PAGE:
I just had somebody show off her Pokémon card collection. One of the cards is worth a lot of money now for some reason.

Why doesn't Pokémon, Inc. just print more of that particular card? Do they have some kind of written or unspoken agreement saying that they will never do things like that, on the "condition" that people keep buying their new cards?

I realize that the value would drop if they did, but for them, it would still be worth it in terms of money? But probably not in badwill? Is that the only reason they don't do it? They don't want to upset people?


4 Answers 4


Do they have some kind of written or unspoken agreement saying that they will never do things like that...

Correct ...

I realize that the value would drop if they did, but for them, it would still be worth it in terms of money?

Ahh ! Don't forget, if they did that: people wouldn't buy them in the first place!

You see?

Say, today, they suddenly decided to print another 100,000 Pikachu Illustrator cards, and sell them for five bucks each.

Sure, it might work "today" - they might sell a few thousand of them ("to suckers!"), gaining the odd few thousand bucks for the company.

BUT from then on, people would say "these cards are worthless, there are no rare cards, there's no point collecting them".

So, "that day" ALL the Pikachu Illustrator cards (there are like 20 of them right?) would be worth nothing, rather than they are currently worth $100,000 each. So those 20 people would be pissed! But even worse, everyone would now say "it is pointless collecting Pokemon cards, they just print them".


If gold were as common as lead, then it wouldn't be worth much more than lead. (Sure, it's shiny, minimally reactive and conductive, so would be worth more than lead, but not much more.)

For this very reason, King Henry IV of England outlawed alchemy: more gold means less valuable gold, and therefore less wealth for the people already owning gold.

The Pokémon Company deciding not to print more of those cards is following exactly the same economic principle.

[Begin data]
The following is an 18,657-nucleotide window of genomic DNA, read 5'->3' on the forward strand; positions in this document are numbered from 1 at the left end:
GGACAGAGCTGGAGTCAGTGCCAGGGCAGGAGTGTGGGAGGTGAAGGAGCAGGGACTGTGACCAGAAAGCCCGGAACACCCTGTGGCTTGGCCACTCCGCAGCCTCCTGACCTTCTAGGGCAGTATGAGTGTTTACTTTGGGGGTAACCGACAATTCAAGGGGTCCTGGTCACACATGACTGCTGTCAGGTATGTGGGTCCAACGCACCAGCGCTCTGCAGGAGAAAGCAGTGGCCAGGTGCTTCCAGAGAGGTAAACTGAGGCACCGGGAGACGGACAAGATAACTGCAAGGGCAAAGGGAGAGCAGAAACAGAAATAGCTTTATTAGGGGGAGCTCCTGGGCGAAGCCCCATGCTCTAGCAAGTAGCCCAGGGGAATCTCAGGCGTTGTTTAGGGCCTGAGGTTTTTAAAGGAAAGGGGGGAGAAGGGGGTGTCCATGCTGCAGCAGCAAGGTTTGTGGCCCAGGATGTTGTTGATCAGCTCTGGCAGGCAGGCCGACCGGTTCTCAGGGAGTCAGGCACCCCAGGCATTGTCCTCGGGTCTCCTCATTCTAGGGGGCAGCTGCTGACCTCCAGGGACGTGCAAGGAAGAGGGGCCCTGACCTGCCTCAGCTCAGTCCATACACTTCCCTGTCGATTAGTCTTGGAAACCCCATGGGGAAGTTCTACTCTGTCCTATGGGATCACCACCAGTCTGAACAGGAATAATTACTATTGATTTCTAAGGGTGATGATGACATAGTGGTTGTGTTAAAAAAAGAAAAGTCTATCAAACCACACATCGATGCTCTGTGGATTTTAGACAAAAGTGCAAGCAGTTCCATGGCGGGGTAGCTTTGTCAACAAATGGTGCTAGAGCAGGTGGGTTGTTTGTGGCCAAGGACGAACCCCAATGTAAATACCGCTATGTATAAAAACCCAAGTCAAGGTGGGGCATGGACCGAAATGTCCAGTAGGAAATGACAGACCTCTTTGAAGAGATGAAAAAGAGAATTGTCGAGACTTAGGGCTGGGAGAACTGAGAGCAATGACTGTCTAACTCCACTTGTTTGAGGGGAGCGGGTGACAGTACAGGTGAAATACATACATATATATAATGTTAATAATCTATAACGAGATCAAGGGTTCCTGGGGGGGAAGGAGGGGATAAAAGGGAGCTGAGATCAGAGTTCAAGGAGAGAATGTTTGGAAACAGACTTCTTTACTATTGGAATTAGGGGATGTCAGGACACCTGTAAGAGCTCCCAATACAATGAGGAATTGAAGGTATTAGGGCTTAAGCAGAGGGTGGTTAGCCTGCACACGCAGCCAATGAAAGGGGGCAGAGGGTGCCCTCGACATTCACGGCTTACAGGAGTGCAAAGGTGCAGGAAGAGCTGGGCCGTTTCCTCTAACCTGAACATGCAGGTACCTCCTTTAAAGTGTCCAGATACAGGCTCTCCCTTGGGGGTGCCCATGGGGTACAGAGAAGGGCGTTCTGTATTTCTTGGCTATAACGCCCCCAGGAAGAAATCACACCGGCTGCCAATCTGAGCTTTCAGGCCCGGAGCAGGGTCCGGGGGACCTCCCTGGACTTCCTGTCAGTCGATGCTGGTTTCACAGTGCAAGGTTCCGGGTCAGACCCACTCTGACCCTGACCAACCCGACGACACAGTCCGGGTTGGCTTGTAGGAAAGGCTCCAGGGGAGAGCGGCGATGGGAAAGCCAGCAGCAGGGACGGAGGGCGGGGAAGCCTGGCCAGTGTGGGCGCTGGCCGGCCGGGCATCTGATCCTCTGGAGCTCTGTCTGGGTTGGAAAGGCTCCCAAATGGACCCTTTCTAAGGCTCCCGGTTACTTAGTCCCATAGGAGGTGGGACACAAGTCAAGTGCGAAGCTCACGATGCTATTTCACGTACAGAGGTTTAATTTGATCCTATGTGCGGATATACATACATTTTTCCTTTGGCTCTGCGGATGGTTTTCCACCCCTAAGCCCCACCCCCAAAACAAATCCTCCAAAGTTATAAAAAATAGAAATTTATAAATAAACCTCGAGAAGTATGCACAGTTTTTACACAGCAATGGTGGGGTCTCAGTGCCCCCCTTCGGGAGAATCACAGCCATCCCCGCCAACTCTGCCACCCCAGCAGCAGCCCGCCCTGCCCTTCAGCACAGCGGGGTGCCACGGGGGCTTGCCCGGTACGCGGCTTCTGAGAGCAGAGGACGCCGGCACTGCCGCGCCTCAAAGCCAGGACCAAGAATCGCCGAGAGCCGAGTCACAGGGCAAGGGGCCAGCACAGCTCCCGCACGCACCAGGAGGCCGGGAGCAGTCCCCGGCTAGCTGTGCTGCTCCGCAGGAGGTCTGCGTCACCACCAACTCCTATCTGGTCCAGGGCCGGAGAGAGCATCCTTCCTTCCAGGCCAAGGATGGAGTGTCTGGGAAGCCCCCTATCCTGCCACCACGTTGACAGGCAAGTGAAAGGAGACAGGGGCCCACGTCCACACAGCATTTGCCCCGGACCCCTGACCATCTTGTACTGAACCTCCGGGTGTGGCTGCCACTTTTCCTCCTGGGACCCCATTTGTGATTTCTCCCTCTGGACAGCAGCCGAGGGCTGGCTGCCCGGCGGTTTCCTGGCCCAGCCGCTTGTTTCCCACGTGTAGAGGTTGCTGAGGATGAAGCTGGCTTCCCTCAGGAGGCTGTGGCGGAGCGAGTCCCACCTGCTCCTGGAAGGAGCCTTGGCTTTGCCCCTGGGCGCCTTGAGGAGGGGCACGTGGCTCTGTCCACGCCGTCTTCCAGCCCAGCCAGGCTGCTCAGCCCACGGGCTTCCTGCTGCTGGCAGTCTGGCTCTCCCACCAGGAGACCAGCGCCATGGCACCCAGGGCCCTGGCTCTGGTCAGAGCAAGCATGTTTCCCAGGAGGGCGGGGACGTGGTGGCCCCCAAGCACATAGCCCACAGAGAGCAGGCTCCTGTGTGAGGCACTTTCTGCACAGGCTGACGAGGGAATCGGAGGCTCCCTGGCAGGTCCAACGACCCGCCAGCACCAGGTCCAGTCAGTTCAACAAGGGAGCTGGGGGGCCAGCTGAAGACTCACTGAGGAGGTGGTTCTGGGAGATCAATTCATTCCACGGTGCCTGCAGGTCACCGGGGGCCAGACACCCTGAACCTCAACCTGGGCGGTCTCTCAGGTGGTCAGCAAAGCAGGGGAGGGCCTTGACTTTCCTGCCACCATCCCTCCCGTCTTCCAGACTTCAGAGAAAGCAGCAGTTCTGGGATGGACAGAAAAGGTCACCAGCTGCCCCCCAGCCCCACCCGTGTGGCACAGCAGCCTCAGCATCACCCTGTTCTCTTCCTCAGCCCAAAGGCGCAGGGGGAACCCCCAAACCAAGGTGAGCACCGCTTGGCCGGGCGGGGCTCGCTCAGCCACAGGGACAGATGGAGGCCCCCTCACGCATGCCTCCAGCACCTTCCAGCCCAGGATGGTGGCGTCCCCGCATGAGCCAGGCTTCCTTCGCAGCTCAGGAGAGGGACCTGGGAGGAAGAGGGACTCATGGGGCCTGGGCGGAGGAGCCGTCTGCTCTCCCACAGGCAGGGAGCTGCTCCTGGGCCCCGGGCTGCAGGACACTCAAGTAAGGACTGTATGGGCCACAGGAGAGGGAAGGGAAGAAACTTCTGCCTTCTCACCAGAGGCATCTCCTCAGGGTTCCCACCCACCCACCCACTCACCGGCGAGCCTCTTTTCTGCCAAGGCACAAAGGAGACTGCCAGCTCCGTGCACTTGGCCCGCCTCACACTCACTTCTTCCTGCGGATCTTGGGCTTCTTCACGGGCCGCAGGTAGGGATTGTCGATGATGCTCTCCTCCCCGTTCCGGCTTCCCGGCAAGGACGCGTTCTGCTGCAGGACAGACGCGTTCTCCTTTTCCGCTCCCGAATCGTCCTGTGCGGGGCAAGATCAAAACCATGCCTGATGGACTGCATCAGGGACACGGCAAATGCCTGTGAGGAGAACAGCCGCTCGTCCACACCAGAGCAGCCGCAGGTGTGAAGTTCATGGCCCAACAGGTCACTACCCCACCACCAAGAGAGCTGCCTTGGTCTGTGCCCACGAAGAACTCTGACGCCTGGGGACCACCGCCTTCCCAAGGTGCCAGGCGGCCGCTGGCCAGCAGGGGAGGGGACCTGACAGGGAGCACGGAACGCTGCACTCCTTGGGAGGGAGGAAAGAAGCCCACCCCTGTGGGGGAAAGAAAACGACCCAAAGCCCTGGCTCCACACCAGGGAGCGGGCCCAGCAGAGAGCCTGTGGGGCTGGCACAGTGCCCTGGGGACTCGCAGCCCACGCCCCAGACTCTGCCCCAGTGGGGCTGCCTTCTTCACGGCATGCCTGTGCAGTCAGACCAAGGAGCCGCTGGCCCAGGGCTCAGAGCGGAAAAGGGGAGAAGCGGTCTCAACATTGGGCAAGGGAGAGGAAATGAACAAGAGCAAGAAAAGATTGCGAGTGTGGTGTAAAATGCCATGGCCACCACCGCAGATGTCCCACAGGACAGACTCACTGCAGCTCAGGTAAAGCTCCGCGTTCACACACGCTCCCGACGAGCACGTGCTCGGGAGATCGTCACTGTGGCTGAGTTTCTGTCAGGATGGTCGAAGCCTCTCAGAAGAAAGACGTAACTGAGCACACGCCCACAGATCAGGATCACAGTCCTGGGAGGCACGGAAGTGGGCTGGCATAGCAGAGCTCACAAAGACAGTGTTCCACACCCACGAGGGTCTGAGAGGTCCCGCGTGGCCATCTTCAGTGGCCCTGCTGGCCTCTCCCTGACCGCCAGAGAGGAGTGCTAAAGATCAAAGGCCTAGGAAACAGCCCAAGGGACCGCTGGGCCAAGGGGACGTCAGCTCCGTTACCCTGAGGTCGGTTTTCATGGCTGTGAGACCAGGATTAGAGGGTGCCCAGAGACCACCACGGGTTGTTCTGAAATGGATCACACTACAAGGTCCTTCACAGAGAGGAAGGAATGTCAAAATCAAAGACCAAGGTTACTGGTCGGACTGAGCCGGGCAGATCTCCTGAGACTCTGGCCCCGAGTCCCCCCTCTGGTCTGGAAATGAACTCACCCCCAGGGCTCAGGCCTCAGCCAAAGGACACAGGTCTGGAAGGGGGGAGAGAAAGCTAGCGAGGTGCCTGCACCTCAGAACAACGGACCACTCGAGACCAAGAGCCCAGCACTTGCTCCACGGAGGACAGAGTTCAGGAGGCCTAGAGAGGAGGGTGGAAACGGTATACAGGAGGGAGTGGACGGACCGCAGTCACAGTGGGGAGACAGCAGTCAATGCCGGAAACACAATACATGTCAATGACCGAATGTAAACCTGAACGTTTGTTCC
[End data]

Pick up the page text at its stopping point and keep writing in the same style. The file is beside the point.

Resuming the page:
Relevant(?) anecdote:

On October 23, 1962, the US Postal Service issued a stamp commemorating the late UN Secretary General Dag Hammarskjöld. About 121.4 million of the stamps were printed.

It was soon noticed that an unknown number of the stamps had been printed with the background inverted, creating a rare and valuable error. One such stamp, used on the day of issue, sold in 2005 for $US3500.

On November 16, 1962, the Postal Service issued 40.3 million of the stamps printed with the background deliberately inverted. The stamps were indistinguishable from the original error, and diluted the rarity and value of the error.

See https://en.wikipedia.org/wiki/Dag_Hammarskj%C3%B6ld_invert

  • When did the USPS print the deliberately inverted ones?
    – RonJohn
    Jan 5, 2021 at 3:54
  • @RonJohn Issued 24 days after original stamp issued...
    – DJohnM
    Jan 5, 2021 at 16:13
  • "used on the day of issue" is one way to ensure rarity... :)
    – RonJohn
    Jan 5, 2021 at 16:38
  • Of course, since these are postal stamps, and the purpose of them is to pay for the postal service, not to be collected, the postal service doesn't face the same problems that Pokemon would. People wouldn't stop buying stamps if they started printing more rare stamps.
    – user253751
    Jan 5, 2021 at 21:07
  • 1
    @BenMiller-RememberMonica however the postal service doesn't benefit much from the collectible value. Most stamps are just stamps.
    – user253751
    Jan 5, 2021 at 21:48

With collectibles, supply and demand are the primary factors that determine price. An item becomes a collectible when there is demand and the item is somewhat rare.

If you now have a valuable collectible and you increase the supply, not only does the value of the collectible decrease but so does the demand.

So if Pokémon were to print more of their most value cards, not only would that devalue those specific cards but it would diminish interest in all of their cards because the chances of finding those rare cards gem would be lower. That in turn would mean that people would buy fewer cards. It's just basic economics.

  • Importantly, people would know that if they find a rare card and pay lots of money for it, they might lose value instantly at any point in time.
    – gnasher729
    Jan 7, 2021 at 12:25

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